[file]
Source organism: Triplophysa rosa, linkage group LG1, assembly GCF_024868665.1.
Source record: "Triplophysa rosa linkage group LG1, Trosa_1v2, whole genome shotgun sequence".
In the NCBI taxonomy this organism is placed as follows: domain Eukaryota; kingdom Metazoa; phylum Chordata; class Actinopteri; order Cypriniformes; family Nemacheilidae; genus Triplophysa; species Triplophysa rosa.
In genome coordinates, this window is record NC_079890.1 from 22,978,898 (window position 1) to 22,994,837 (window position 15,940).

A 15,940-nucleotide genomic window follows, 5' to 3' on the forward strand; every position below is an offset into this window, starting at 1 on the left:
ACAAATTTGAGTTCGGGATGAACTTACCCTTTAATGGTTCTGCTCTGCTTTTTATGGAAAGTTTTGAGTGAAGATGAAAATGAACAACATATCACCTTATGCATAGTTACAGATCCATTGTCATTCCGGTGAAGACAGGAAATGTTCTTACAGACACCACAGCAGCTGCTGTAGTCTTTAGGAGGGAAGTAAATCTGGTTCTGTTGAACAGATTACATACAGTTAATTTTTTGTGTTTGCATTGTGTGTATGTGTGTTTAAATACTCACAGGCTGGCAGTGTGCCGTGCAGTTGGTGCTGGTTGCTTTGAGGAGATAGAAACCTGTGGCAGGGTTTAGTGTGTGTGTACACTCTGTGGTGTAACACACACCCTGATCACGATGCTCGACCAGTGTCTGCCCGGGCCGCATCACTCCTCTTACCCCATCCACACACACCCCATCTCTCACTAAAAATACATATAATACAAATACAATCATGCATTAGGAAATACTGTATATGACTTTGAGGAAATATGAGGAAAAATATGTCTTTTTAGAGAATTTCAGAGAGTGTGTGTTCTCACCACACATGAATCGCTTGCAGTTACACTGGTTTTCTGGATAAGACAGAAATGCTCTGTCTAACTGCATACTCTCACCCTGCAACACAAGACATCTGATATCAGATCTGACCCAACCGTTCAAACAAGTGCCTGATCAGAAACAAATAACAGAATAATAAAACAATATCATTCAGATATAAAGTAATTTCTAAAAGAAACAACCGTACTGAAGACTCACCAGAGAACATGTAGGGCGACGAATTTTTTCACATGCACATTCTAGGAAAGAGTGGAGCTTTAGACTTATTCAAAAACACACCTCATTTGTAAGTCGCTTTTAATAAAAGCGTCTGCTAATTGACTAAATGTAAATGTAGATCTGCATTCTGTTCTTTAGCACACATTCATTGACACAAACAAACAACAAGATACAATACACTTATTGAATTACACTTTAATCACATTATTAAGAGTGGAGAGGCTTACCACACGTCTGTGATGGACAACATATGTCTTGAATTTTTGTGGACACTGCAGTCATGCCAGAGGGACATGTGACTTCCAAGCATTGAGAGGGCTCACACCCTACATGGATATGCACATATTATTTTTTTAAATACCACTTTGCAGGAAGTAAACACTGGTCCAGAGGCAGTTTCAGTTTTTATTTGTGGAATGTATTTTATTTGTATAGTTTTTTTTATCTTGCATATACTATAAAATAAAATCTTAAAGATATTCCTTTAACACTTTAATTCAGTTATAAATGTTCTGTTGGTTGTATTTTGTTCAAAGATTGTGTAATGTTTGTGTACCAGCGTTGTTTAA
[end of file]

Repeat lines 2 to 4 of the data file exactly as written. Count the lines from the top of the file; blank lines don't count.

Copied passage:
Source record: "Triplophysa rosa linkage group LG1, Trosa_1v2, whole genome shotgun sequence".
In the NCBI taxonomy this organism is placed as follows: domain Eukaryota; kingdom Metazoa; phylum Chordata; class Actinopteri; order Cypriniformes; family Nemacheilidae; genus Triplophysa; species Triplophysa rosa.
In genome coordinates, this window is record NC_079890.1 from 22,978,898 (window position 1) to 22,994,837 (window position 15,940).